For years if not decades, Nintendo has been scared of piracy. That's one of the core reasons why the kept the cartridge format going, and why the Gamecube discs were little rinky-dinks. And for anyone who thinks their concerns were unwarranted or exaggerated, here ya go.
The man who was arrested for allegedly uploading Mario and Phoenix Wright games was from Japan, but he could be from anywhere. The Internet is one big five-and-dime with a nearsighted shopkeeper, and if you want to use a five-fingered discount to acquire something you can. In fact, for a few years last decade with Napster it took people years to realize that they were stealing at all.
I remain conflicted about this, and probably always will. On one hand, I love the idea of Creative Commons, and information wants to be free, and the idea that piracy is a "popularity tax" because it's not like Lars Von Trier movies are the ones being BitTorrented. The concept that no matter hwo steals the artists and publishers that produced the work end up enriched by it due to exposure and ancillary popularity is tremendously appealing, like finding an alternate universe where Nutella tastes as good as you hoped it would before you actually tasted it.
I have two hands, though, lucky me. And the other hand realized that "I" did not publish my book, a large media corporation named after a flightless bird did, and that they paid me for it and are paying for all the printing and shipping and marketing costs. And, like every other book they put out, they took a calculated risk that people would enjoy the subject matter and the cover and my writing enough to buy it. And it'll take a while -- months or years -- to ultimately figure out if that risk was worth taking or not. And this is a rabidly inopportune time to start saying that people don't have to pay to take things they want to take anymore, because computers.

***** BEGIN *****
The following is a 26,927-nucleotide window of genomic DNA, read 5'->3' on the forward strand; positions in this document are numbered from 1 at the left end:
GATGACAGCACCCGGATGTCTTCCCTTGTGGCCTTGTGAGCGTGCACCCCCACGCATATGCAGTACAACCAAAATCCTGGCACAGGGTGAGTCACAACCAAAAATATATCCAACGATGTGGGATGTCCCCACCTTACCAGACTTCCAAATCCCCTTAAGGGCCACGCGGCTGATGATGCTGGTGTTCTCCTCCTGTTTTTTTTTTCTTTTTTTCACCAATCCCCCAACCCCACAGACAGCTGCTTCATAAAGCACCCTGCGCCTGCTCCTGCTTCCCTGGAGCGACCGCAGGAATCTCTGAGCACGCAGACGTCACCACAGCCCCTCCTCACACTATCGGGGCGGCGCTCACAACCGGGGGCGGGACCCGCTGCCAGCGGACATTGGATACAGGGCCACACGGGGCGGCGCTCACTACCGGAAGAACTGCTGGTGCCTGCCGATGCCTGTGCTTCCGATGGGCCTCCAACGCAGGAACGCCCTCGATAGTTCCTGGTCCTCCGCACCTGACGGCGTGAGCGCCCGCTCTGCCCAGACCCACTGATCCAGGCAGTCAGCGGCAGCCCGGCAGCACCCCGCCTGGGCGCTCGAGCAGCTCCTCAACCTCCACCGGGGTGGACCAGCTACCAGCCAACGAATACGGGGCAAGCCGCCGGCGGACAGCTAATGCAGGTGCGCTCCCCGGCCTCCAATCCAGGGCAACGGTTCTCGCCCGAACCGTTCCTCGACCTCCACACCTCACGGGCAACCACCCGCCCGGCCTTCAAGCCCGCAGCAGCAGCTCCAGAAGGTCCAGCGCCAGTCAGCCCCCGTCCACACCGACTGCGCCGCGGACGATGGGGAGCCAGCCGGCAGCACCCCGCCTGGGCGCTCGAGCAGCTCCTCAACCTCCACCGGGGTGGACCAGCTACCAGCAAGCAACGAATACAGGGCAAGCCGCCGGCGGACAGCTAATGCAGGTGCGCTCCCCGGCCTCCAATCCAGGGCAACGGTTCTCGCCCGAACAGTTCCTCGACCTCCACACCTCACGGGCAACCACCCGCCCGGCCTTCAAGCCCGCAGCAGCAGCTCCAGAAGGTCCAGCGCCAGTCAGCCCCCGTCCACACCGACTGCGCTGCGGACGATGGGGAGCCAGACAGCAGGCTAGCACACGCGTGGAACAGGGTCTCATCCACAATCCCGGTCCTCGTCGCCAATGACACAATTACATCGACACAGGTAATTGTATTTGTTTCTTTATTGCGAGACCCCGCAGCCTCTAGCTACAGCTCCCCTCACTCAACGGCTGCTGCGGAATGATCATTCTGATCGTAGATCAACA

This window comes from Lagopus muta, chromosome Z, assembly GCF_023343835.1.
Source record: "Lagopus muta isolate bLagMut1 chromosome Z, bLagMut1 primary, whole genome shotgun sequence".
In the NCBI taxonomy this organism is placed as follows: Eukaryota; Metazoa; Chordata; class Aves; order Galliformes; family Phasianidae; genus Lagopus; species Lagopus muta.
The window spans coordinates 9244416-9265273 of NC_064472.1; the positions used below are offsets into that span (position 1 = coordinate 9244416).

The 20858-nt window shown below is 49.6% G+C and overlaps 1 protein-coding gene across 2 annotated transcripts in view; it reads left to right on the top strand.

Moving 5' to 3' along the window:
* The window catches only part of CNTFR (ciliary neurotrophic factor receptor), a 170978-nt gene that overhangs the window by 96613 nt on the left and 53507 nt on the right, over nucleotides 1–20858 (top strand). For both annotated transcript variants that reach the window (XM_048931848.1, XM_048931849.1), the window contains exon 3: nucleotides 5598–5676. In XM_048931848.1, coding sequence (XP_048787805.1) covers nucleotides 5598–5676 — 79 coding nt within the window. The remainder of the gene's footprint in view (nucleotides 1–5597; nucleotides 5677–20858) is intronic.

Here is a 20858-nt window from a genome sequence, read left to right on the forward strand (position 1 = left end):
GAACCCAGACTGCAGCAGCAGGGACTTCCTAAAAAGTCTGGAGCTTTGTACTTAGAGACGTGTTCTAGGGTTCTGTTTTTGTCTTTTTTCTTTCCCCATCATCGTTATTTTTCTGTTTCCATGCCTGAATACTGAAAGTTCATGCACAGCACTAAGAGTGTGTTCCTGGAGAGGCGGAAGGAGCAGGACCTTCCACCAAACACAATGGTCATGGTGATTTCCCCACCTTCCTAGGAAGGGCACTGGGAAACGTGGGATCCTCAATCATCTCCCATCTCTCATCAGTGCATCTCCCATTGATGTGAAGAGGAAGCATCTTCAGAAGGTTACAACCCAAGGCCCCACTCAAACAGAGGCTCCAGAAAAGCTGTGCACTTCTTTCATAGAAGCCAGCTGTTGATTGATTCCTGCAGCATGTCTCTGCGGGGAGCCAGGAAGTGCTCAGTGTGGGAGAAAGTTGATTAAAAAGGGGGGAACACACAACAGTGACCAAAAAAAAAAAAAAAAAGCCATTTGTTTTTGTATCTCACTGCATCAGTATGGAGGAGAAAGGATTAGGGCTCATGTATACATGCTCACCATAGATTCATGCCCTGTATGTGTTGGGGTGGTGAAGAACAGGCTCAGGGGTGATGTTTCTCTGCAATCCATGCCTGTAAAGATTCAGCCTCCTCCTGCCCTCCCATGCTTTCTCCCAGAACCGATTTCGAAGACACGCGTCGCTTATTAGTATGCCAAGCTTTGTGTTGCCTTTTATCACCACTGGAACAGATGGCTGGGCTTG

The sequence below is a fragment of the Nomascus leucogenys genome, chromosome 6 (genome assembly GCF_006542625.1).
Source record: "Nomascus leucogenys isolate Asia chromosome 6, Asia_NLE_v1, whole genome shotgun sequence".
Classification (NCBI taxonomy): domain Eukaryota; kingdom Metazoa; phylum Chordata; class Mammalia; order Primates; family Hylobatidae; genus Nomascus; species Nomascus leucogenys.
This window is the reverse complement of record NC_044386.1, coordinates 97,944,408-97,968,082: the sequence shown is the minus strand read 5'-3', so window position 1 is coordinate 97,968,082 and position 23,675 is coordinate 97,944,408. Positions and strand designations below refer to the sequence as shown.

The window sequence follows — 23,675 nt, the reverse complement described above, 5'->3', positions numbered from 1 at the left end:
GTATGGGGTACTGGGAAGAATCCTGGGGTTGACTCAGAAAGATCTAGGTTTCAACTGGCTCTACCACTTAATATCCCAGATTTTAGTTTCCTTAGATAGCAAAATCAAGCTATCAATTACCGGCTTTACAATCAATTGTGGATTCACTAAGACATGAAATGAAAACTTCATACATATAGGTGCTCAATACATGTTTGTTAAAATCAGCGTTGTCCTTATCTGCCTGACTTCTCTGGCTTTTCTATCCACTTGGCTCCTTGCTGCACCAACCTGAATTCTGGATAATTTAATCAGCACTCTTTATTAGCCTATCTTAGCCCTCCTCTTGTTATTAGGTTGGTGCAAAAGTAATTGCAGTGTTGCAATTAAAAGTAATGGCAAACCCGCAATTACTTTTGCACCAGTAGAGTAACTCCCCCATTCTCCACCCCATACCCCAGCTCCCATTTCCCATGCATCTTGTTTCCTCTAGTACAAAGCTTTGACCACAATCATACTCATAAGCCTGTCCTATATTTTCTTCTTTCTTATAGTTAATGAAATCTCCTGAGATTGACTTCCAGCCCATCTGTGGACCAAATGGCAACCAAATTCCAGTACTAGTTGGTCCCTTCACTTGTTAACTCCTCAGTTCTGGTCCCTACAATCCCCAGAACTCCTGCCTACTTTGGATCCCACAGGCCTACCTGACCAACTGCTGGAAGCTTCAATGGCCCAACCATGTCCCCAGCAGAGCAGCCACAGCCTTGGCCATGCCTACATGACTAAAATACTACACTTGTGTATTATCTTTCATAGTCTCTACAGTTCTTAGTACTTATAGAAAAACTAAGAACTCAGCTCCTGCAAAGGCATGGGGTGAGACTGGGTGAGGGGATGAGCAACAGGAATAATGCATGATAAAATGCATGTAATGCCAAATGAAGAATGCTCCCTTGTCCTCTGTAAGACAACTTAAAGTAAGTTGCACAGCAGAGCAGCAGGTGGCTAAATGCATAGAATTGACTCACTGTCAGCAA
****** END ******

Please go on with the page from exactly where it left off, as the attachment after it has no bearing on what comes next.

Nintendo has two hands, too. They're surely behind this Japanese guy getting arrested: they're really Jack bauery about talking down pirates, or at least creating the illusion that they are tough on pirates. In reality, you at home could probably be yo-ho-hoing it after an hour reading the right sites. I don't mean downloading, I mean uploading. it's the uploads that are the problem, of course, the fresh meat that everyone will them be able to download and replicate like (let me put on my Hugo Weaving American accent) A VIRUS, MR. ANDERSON.
On the other, pick any of the dozens of t-shirt stands on the net. They've got Mario t-shirts for sale. Go see how hard it is to find a mario game to play in a Flash browser window. Nintendo knows about this stuff. They don't care. It's a) unstoppable, and b) good marketing. Mario is not a new idea that needs to be sold any more than Coke is. "Why, a brown soda in a red can? Good thing I saw that 2011 advertisements, I'd never heard of such a concept before!" Coke's interested in continual sales, just like the Big N.
One of the dirty secrets of piracy is that it may -- your mileage may of course vary -- be better for your little tidbit crumb of media than trying to stop it. I know it's done blockbuster damage to the music industry, and I can use blockbuster both to refer to the bombs that destroy a block and Blockbuster Video, which no company ever wants to be compared to as opposed to with. I really don't know how it is with bookstores, but the fact that Borders is closing ain't good.
So I have a double standard with piracy. I don't do it myself, but right now I have a hard time getting myself to despise anyone else who does it. This double standard also applied to huge moral and philosophical swatches of my life, and I highly recommend it to one and all.